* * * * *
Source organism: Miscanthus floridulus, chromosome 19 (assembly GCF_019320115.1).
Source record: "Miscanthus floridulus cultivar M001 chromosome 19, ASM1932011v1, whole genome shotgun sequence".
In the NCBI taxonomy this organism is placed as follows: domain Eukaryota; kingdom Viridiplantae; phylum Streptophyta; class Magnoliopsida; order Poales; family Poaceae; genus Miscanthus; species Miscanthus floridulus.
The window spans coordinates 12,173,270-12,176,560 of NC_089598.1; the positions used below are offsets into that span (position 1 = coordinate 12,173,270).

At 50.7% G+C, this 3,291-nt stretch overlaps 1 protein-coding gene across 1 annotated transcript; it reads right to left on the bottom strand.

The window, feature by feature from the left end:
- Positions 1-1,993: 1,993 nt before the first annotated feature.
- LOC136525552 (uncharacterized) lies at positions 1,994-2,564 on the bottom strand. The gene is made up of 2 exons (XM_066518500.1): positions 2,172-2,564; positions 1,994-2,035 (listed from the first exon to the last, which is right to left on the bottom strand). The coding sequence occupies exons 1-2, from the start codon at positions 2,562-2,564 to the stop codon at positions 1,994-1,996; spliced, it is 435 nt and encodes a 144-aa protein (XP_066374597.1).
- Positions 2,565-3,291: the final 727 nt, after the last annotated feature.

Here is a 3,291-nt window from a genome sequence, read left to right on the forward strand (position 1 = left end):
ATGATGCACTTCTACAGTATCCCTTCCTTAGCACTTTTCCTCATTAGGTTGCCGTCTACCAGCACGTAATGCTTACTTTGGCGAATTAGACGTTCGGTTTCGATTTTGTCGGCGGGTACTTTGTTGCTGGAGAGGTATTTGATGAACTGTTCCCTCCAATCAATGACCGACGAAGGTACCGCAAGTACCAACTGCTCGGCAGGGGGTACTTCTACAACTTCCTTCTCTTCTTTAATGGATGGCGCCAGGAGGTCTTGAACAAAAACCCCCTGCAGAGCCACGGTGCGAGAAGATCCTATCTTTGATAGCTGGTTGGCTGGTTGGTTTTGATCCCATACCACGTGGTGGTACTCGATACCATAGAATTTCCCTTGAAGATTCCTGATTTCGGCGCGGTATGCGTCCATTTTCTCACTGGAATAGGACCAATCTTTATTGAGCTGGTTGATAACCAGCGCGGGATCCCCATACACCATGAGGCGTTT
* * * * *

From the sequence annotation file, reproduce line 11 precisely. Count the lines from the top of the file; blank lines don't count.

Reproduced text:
ATGATGCACTTCTACAGTATCCCTTCCTTAGCACTTTTCCTCATTAGGTTGCCGTCTACCAGCACGTAATGCTTACTTTGGCGAATTAGACGTTCGGTTTCGATTTTGTCGGCGGGTACTTTGTTGCTGGAGAGGTATTTGATGAACTGTTCCCTCCAATCAATGACCGACGAAGGTACCGCAAGTACCAACTGCTCGGCAGGGGGTACTTCTACAACTTCCTTCTCTTCTTTAATGGATGGCGCCAGGAGGTCTTGAACAAAAACCCCCTGCAGAGCCACGGTGCGAGAAGATCCTATCTTTGATAGCTGGTTGGCTGGTTGGTTTTGATCCCATACCACGTGGTGGTACTCGATACCATAGAATTTCCCTTGAAGATTCCTGATTTCGGCGCGGTATGCGTCCATTTTCTCACTGGAATAGGACCAATCTTTATTGAGCTGGTTGATAACCAGCGCGGGATCCCCATACACCATGAGGCGTTT